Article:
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Carrots!

 
Karl Teceno
Posts: 91
Location: Portland Maine
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I can not seem to grow carrots or should I say carrots of any size. They are 1/4" in diameter and 2" long. I have tried in raised beds and in a conventional garden. My soil is sandy as I live on the coast. I used to live in-land where the soil was hard clay. I added tons and tons of organic matter and rototilled and the soil was better but still heavy but I had fantastic carrots.
I can grow great beets, tomatores and just about any other root crop but not carrots.
Any ideas?

Karl
 
Jordan Lowery
pollinator
Posts: 1528
Location: zone 7
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try just throwing some seeds out in the winter. i used to have the same problem when i tried growing carrots. now i just let the carrot do its thing and i get nice big carrots.
 
Brenda Groth
pollinator
Posts: 4434
Location: North Central Michigan
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i also find that fall planted carrots do better for me here
 
Marissa Little
Posts: 63
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Have you checked your soil pH?  Heavy soils tend to be alkaline - that might have been why they grew well.  Sandy soils tend to be acidic and carrots don't like that.  And this is true for Central Texas.  Other areas, the reverse may be true.  But it's worth a check!
 
Karl Teceno
Posts: 91
Location: Portland Maine
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I will try the winter/fall seeding. My blueberries and cranberries do well so you may be right. The soil may be too acidic. I will check. Thanks!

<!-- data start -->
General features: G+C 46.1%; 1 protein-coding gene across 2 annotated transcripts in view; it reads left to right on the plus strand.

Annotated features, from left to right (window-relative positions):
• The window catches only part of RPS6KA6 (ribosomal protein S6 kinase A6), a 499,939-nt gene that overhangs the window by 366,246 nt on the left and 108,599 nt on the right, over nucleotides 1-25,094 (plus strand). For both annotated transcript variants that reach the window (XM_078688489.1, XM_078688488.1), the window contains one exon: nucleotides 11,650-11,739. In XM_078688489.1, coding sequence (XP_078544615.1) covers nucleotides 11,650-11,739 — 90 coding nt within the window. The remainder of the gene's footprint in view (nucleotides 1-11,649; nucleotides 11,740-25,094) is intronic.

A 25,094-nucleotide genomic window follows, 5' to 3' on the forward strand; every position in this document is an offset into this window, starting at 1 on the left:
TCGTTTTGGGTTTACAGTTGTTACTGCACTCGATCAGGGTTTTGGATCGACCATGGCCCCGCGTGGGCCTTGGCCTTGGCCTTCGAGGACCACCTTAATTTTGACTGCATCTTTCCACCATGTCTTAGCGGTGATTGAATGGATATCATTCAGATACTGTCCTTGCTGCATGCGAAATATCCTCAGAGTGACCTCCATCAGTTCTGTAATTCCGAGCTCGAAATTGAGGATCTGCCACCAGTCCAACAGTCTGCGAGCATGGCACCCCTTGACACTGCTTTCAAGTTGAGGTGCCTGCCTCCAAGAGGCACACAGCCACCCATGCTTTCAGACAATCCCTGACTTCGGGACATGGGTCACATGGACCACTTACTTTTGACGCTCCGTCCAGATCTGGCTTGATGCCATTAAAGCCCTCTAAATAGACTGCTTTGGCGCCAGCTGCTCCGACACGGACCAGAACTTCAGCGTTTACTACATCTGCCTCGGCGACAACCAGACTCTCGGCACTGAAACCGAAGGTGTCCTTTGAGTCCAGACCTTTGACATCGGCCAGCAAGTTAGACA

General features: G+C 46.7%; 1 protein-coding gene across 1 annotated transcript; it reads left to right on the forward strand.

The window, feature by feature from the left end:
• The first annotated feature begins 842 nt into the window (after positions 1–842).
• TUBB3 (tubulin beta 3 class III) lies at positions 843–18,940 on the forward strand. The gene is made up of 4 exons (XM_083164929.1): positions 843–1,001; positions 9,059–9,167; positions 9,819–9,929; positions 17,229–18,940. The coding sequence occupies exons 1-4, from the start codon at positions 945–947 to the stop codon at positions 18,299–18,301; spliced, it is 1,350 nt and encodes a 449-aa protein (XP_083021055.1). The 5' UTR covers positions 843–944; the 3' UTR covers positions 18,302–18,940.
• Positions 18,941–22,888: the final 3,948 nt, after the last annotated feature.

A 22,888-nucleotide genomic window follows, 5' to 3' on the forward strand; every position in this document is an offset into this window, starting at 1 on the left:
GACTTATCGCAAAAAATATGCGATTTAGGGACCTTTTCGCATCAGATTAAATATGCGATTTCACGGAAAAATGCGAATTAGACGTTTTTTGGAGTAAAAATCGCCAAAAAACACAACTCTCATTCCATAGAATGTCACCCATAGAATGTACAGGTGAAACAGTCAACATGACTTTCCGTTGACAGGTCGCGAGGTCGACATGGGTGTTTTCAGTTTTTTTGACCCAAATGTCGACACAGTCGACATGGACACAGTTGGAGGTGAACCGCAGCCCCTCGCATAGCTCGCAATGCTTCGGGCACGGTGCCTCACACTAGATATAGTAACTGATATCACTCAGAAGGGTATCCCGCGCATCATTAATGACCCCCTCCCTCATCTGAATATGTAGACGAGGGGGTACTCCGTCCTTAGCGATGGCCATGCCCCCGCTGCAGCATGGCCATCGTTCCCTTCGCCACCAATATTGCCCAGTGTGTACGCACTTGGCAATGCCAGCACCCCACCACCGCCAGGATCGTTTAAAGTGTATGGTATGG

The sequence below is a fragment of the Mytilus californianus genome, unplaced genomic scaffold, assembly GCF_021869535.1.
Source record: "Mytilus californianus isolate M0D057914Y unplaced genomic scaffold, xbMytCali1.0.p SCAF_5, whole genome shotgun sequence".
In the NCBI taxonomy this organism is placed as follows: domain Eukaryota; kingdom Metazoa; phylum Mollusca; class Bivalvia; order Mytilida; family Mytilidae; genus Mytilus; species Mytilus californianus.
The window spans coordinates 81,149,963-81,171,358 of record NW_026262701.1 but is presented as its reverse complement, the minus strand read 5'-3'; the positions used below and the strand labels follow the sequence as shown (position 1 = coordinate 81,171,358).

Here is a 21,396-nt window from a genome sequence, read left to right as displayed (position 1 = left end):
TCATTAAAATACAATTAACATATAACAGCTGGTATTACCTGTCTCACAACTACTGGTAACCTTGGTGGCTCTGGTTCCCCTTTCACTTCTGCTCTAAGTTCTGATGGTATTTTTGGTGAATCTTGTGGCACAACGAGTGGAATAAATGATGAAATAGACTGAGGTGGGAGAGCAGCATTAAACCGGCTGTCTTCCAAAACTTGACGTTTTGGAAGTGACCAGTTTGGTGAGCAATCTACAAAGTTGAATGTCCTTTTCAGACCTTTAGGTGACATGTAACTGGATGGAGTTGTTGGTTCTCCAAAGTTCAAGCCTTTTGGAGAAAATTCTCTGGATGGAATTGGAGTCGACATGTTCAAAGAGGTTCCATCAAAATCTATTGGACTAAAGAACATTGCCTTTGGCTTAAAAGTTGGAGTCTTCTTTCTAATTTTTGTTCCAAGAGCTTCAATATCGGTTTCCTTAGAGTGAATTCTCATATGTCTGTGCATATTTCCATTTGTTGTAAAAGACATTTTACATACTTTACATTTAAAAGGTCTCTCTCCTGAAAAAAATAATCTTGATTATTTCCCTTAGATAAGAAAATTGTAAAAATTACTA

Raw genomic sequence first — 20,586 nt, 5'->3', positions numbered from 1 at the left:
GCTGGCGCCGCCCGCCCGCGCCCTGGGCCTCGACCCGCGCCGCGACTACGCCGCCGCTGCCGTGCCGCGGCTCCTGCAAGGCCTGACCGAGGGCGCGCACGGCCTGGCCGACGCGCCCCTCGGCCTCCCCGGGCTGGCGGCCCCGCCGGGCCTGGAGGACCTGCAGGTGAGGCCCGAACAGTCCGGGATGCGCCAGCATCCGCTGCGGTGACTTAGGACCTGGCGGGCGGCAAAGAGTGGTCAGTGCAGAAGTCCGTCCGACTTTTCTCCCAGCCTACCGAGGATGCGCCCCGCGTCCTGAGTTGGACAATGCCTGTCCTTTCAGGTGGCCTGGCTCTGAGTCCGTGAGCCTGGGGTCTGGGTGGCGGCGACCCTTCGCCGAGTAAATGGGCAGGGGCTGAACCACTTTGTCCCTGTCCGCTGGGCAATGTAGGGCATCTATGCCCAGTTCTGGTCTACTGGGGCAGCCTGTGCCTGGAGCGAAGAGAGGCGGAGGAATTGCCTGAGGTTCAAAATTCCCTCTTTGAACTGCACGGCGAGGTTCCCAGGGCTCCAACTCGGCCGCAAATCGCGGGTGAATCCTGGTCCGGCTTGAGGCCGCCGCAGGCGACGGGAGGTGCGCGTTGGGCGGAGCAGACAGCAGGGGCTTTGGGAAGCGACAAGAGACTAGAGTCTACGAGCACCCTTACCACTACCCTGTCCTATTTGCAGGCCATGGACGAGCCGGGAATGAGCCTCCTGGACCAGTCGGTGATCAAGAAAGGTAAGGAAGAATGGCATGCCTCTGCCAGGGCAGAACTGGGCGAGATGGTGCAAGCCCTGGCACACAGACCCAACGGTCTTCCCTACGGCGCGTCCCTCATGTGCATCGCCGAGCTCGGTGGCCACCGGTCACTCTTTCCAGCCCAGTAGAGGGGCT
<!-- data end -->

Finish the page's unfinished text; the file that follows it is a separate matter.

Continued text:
George Lee
Posts: 539
Location: Athens, GA/Sunset, SC
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I grow culinary carrots in deep rich-soiled boxes... even in a 100+f South Carolina summer.. They key for me has been 1)rich soil, even ph 2) SHADE.

There's a shade tree over this box & with even watering each day has worked quite well. I have several of these going, and they're all near a tree canopy and are all productive.

Peace -
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Kat deZwart
Posts: 103
Location: Limburg, Netherlands, sandy loam
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Carrots are funny in some ways...

Last year I bought some wild ones (pretty white, orange and purple) from a local organic farmer and fed the greens to my chickens, or so I thought. This spring a huge amount of carrots just sprouted willynilly across a empty piece of land that hasn't been manured in decades (we'd just cleared it). The feathery carrotgreen looks amazing when it's covering a whole area instead of growing in near rows. I let them grow and right now I'm harvesting huge carrots, straight, 4 cm thick and 20 cm long, from soil that has never been tilled, manured or anything. Meanwhile, the official crop in the vegatable plot is looking pathetic. So I've decided to let a few of those wild carrots go to seed again and see where they will pop up again next year. I think it's the heirloom caracter of these carrots that makes them hardy. The normal organic seeds are the boring, orange kind, and they need a lot more pampering. So maybe switching seeds might be a good bet for next year. Try a different variaty.
 
Karl Teceno
Posts: 91
Location: Portland Maine
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Thanks Cat. I have tried a few different variaties but I could try more.
 
Kat deZwart
Posts: 103
Location: Limburg, Netherlands, sandy loam
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Often heirloom seeds that are common to a certain area are the most hardy in that region too. In the Netherlands we have a few farms that focus on preserving and distributing those seeds. I don't know the laws of import/export regarding those seeds, but maybe you can find a heirloom grower in your area.
 
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